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Ash, Solicitor
Category: Property Law
Satisfied Customers: 10916
Experience:  Solicitor with 5+ years experience
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Hello, May last year- My house got down. House was

Customer Question


May last year- My house got burnt down. House was not insured.
One of my neighbours (1 door away) contacted me 2/3 days after fire to say that her property had suffered damaged because of the smoke/heat from my house fire. She asked for my insurance details. I told her I did not have any insurance. She said don’t worry about it, as she will pay the excess to her insurance company and it is the end of the matter as far as I was concerned.

Property was vacant after fire as it was inhabitable but I still had access to the post (as it was being held at the local post office).
July last year - I transferred ownership of the property to a relative.

September last year - My old neighbour had some repair work done on her house (external wall).

October last year (I think) - I picked up a letter from the post office addressed to a Mr. Smith. I remember the letter had a claims company logo. I returned the letter without opening it ‘Return to Sender’.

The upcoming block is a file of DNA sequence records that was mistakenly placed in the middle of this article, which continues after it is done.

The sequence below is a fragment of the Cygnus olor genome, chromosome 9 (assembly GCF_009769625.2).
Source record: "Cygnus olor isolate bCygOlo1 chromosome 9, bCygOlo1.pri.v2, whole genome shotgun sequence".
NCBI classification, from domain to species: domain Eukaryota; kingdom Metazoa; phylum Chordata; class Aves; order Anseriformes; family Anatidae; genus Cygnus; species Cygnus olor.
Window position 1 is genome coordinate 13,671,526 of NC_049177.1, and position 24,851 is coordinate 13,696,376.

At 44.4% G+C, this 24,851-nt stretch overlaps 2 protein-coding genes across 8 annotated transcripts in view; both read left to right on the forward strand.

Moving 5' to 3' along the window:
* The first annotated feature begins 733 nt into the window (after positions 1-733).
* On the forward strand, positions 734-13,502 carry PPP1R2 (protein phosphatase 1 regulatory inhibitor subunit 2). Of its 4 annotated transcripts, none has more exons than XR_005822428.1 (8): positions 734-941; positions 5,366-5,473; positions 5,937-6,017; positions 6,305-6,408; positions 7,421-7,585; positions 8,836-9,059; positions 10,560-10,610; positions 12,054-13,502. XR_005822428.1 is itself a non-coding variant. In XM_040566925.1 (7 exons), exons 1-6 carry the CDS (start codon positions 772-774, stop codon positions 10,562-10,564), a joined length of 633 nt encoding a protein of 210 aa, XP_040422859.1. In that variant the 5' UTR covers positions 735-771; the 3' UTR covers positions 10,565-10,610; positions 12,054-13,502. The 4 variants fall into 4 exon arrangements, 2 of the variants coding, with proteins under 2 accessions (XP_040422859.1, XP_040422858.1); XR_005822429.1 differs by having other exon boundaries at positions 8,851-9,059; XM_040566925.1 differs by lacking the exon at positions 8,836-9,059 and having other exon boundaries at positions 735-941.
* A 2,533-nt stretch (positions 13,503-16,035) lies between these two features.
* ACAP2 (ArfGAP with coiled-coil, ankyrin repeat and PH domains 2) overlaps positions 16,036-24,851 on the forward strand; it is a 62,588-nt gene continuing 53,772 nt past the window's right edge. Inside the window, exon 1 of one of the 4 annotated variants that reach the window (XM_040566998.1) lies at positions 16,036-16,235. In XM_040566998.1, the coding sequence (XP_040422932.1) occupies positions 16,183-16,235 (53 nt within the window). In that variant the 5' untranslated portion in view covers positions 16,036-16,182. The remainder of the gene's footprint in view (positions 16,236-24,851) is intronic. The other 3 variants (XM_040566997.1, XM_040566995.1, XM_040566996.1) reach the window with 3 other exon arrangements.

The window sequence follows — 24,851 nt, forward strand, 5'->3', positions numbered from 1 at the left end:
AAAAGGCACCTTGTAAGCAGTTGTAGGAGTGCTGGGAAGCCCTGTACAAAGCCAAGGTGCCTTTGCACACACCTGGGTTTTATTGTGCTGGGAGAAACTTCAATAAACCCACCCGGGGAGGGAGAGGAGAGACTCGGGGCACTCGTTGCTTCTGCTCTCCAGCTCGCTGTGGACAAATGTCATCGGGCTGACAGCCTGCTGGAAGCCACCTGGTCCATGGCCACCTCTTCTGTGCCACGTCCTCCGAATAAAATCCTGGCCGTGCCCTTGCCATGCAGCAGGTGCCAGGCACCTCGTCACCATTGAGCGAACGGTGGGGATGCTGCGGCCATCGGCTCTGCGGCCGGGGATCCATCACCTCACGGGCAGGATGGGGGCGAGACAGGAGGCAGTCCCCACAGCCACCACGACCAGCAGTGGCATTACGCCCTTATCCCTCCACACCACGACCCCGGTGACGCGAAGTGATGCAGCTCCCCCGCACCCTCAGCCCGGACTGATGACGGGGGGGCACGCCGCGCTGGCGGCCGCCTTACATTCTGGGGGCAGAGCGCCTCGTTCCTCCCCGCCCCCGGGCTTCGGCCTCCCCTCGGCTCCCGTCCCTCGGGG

November last year - When I was in the area, my old neighbour approached me and said that her insurance company was trying to contact me. I took her claims company details and her reference.

November last year - I wrote to the claims company asking them how I could help (I provided them with my name and new home address). I also have proof of delivery of the letter being received by the claims company.

January this year - My old house had been rebuilt and my relative moved back into the property. I was and still am living quite a long distance away.

Middle of January - I received a letter from the claims company (addressed to me, i.e., my correct name this time), asking for more than £3000 and saying that it I was liable to pay for any damage to my ex-neighbour’s house because damage was caused by the fire to my property. The letter was sent to the property which was burnt down (i.e., they ignored my previous letter). Also, in the letter claims company threatened that if they did not receive the payment from me by the end of January 2014, their client (the insurance company) may decide to take me to court, in which case I would have to pay additional costs.